HomeArtificial IntelligenceEma, a “universal AI worker,” comes out of stealth with $25 million

Ema, a “universal AI worker,” comes out of stealth with $25 million

Generative AI has a firm grip on public technology discourse as of late. A brand new startup called Ema of San Francisco believes that is far more than simply a passing fancy. Today, the corporate is emerging from obscurity with an eponymous product that expects to open a brand new chapter in how AI, particularly generative AI, will change the way in which we work.

“Our goal is to construct a universal AI workforce,” said Surojit Chatterjee, CEO and co-founder, in an interview. “Our goal is to automate the mundane tasks that employees in every company perform every single day… giving them more time for more beneficial and strategic tasks.”

The company and its investors are putting money and revenue behind their words: It has already raised $25 million from a powerful list of backers and customers that it quietly amassed while still within the shadows to refute all allegations about vaporware, including Envoy, Global, TrueLayer and Moneyview.

What Ema can do is allow these corporations to make use of it in applications starting from customer support – including providing technical support to users in addition to tracking and other functions – to internal productivity applications for workers. Ema's two products – Generative Workflow Engine (GWE) and EmaFusion – are designed to “emulate human reactions” but evolve with feedback as use increases.

As Chatterjee describes it, it's not only robotic process automation (that's so 2010s), and it's not only AI to hurry up certain tasks (that goes back even further), and it's not only one other GenAI accuracy error waiting to occur mocked on social media.

Chatterjee says Ema – an acronym for “Enterprise Machine Assistant” – draws on greater than 30 large language models, he said, and “combines” them with its own “smaller, domain-specific models” in a patent-pending platform. all the issues you’ve seen with accuracy, hallucination, privacy, etc.”

This early round adds quite a lot of names to Ema's cap table. Accel, Section 32 and Prosus Ventures are co-leaders, with Wipro Ventures, Venture Highway, AME Cloud Ventures, Frontier Ventures, Maum Group and Firebolt Ventures also participating. There are also some notable individual supporters: including Sheryl Sandberg, Dustin Moskovitz, Jerry Yang, Divesh Makan and David Baszucki.

Currently, there are already dozens, perhaps a whole bunch, of corporations developing GenAI tools for enterprises, each those working on solutions for specific industries or use cases and bold, self-led style shifts like Ema's. If you're wondering why this particular GenAI startup is attracting these investors' attention, it could be partly because they're already doing business. But it also is determined by the background of the team.

Prior to Ema, Chatterjee was Chief Product Officer of Coinbase in its run-up to its IPO. Previously, he was VP of Product at Google for each the mobile ads and shopping businesses. He has around 40 patents in areas similar to enterprise machine learning software and adtech.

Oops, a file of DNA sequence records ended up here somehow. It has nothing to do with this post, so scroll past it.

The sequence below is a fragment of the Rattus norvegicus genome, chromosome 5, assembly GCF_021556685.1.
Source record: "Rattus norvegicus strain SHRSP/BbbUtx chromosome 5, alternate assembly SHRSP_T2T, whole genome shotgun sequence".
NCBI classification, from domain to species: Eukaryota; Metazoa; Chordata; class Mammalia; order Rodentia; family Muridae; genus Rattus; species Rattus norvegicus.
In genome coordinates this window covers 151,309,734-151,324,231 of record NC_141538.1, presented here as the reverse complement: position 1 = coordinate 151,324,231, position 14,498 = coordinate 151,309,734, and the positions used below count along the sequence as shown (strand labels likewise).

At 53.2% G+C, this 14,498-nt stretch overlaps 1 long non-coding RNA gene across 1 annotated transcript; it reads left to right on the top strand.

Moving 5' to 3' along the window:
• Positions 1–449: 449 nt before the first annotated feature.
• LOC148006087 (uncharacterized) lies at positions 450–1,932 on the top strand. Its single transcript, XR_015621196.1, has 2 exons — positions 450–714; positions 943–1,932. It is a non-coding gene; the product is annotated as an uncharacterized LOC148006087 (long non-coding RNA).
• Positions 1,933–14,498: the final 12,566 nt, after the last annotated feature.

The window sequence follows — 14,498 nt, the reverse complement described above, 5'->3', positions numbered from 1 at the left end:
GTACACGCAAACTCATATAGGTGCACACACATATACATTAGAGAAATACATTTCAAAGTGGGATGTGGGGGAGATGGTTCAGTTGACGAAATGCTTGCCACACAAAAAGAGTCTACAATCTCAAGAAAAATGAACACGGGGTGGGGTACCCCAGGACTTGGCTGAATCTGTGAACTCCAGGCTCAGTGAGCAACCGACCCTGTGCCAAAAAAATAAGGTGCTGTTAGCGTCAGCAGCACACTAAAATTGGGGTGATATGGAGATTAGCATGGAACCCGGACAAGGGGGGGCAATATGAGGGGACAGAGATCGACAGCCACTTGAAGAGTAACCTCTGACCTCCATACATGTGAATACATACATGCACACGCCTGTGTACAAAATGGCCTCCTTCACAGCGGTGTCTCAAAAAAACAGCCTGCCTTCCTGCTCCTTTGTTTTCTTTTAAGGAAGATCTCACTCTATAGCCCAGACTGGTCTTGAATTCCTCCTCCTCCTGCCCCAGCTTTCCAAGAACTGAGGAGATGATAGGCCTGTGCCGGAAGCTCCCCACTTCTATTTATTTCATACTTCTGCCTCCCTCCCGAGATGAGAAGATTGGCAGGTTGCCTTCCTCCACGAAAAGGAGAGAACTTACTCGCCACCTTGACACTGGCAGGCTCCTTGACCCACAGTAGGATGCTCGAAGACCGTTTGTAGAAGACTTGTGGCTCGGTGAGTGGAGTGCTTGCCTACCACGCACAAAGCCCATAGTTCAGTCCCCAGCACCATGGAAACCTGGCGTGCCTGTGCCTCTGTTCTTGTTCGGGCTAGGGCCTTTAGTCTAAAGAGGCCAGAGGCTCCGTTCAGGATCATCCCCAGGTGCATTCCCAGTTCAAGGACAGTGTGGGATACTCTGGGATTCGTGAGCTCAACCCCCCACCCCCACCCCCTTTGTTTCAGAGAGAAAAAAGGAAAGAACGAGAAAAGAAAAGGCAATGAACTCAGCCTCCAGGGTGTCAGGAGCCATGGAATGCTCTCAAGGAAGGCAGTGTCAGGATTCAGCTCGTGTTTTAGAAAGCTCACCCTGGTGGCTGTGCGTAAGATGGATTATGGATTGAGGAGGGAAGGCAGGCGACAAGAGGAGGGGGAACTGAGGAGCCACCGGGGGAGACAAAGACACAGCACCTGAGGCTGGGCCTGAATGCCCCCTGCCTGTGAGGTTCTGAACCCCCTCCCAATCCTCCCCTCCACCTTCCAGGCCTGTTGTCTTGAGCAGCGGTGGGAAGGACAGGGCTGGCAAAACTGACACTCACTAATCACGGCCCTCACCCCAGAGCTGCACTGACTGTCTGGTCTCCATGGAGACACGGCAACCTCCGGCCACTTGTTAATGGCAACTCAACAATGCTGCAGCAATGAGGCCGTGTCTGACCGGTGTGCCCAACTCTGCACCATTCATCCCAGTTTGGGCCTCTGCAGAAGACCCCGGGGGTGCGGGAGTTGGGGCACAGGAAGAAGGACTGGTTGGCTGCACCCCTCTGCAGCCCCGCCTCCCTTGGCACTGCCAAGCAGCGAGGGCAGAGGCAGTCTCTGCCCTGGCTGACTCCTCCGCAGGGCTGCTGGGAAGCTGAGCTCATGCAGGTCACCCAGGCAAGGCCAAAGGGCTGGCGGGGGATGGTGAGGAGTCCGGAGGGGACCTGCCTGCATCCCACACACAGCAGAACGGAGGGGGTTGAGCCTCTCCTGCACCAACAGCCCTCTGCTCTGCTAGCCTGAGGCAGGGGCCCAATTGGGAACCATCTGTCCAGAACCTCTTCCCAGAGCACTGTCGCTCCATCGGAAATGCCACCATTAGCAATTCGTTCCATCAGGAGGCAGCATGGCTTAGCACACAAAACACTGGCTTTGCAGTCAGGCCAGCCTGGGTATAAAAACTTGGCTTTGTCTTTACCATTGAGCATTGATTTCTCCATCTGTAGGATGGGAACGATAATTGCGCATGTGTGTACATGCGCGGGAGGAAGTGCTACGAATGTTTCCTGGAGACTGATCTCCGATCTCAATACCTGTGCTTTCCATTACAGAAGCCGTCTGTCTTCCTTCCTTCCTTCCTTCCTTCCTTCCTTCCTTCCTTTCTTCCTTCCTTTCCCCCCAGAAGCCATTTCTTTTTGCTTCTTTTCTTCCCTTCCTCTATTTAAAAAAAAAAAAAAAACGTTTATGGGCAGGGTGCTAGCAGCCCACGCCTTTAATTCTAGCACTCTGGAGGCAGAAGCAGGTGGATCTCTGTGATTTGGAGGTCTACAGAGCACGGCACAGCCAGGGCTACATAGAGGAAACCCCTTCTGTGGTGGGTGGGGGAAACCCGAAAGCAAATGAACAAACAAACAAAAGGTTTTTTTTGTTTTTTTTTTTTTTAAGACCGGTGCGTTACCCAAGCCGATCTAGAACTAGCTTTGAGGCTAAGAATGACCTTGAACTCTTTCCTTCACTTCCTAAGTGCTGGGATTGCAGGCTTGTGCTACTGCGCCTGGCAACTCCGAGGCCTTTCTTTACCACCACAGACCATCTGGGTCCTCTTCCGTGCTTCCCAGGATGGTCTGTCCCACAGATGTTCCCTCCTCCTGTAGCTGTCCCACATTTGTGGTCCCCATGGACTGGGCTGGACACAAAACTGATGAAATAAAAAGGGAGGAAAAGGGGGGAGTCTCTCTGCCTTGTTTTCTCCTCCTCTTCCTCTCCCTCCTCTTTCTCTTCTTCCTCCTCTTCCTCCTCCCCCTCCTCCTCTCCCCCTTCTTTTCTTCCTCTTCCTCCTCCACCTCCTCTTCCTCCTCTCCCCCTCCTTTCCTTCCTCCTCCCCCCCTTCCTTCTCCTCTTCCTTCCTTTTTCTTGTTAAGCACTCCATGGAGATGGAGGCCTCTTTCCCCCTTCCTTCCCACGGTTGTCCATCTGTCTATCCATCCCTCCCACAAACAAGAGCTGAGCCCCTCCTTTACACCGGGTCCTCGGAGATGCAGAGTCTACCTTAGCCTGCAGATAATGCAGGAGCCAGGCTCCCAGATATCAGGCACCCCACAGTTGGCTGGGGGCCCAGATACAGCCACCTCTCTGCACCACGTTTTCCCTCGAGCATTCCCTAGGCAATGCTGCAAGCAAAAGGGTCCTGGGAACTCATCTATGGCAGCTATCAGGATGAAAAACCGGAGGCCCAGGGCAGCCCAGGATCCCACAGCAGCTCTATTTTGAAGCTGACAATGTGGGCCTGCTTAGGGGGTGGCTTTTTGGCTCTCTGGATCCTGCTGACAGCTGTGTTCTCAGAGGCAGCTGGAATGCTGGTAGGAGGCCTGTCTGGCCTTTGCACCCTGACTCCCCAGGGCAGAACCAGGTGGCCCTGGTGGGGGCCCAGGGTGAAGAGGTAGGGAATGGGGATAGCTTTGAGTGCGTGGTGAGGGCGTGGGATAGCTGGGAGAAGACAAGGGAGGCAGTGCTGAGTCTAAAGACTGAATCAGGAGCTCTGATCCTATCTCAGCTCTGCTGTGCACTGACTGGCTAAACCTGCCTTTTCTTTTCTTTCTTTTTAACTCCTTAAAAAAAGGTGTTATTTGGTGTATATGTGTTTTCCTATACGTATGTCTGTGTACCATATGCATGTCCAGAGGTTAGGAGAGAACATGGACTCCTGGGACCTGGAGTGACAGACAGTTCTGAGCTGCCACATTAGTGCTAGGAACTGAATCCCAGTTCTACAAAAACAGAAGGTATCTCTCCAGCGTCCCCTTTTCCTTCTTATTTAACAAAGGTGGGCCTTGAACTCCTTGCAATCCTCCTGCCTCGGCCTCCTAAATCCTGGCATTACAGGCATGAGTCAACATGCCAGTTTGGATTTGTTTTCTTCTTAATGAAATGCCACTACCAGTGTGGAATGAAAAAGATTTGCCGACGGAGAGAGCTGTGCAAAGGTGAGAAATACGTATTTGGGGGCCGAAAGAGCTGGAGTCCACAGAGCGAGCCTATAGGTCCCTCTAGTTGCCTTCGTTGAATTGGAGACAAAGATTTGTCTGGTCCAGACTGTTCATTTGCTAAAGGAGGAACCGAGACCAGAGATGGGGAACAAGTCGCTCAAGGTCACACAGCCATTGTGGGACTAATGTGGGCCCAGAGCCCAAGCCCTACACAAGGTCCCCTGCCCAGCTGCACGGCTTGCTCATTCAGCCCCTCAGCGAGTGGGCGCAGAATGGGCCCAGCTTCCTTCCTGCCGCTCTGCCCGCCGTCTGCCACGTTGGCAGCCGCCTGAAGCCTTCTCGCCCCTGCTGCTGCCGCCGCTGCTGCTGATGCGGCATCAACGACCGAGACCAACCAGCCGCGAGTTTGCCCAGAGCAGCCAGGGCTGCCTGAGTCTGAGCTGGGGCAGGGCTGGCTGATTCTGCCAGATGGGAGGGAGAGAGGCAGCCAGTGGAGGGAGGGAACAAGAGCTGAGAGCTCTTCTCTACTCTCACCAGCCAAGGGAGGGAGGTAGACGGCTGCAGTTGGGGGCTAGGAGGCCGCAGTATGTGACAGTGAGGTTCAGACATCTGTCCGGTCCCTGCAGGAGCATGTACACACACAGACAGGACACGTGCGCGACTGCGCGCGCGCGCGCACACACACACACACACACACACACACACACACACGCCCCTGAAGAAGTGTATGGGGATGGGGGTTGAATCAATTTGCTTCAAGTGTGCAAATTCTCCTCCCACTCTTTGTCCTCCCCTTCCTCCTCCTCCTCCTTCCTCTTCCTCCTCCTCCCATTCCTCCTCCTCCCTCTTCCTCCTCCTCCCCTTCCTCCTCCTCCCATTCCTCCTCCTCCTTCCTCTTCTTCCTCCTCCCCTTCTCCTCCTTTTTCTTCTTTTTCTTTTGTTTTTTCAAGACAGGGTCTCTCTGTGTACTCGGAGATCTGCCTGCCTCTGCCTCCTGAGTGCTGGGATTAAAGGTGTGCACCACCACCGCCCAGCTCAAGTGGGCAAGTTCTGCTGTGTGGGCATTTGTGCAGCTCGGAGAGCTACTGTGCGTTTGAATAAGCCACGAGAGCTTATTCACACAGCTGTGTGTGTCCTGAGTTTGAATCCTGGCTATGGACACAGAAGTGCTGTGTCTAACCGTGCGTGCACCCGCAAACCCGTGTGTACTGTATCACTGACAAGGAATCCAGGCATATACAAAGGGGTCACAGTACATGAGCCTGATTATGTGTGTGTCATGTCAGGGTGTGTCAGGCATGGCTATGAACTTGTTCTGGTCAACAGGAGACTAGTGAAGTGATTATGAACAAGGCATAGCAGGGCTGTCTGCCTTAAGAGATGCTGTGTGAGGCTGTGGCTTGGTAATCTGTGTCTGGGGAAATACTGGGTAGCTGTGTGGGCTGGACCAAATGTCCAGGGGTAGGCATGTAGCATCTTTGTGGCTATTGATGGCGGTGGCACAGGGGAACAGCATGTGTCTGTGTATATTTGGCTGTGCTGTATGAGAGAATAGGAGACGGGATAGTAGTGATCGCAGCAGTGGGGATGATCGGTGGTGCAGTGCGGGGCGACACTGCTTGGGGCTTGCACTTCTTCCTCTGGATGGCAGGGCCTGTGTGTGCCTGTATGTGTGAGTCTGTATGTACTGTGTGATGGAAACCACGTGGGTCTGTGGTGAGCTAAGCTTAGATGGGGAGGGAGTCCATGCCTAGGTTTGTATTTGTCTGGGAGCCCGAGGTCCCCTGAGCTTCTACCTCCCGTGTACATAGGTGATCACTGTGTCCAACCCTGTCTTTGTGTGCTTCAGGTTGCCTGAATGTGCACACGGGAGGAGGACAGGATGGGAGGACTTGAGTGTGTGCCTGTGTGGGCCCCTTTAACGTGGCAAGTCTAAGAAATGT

The other co-founder, Souvik Sen, Ema's technical director, has equally impressive experience. Most recently, he was VP of Engineering at Okta, where he led data, machine learning and devices. Previously, he worked at Google as an engineering lead for data and machine learning, specializing in privacy and security. He himself owns 37 patents.

The combined experience of those two adds weight to the corporate's ambitions and the likelihood of achieving them. But many details that might definitely play a task in development are also omitted.

For example, consider Chatterjee's expertise in e-commerce and adtech. Given that these are cornerstones of the way in which so many corporations interact with customers today, it seems inevitable that they may play a task in how Ema might evolve if successful.

On the opposite hand, if there’s a founder who has previously needed to worry about data protection and privacy, the startup can have a greater likelihood of not screwing up these issues. At least we are able to hope! It is AI, in any case, and it’s a Silicon Valley startup that can ultimately give attention to the business at hand and the usage of technology to attain it.

What's notable in the meanwhile is that ambitious startups are working to construct products that cut across different LLM silos to attain more advanced outcomes. This is probably an early sign that the LLMs are more interchangeable than you’d assume over time, and likewise more standardized.

And the flexibility to cover different use cases gives the startup potential diversification that might help grow its overall business and utility, investors say.

“Most point-to-point GenAI solutions provide high utility for specific use cases, but are either difficult to increase across use cases and even adjoining use cases, and more importantly, large enterprises are concerned about fragmentation and access to their sensitive data so many various applications,” Ashutosh Sharma, head of investment at Prosus Ventures in India, told TechCrunch. “Ema can solve these problems and deliver high accuracy with optimal return on investment.”


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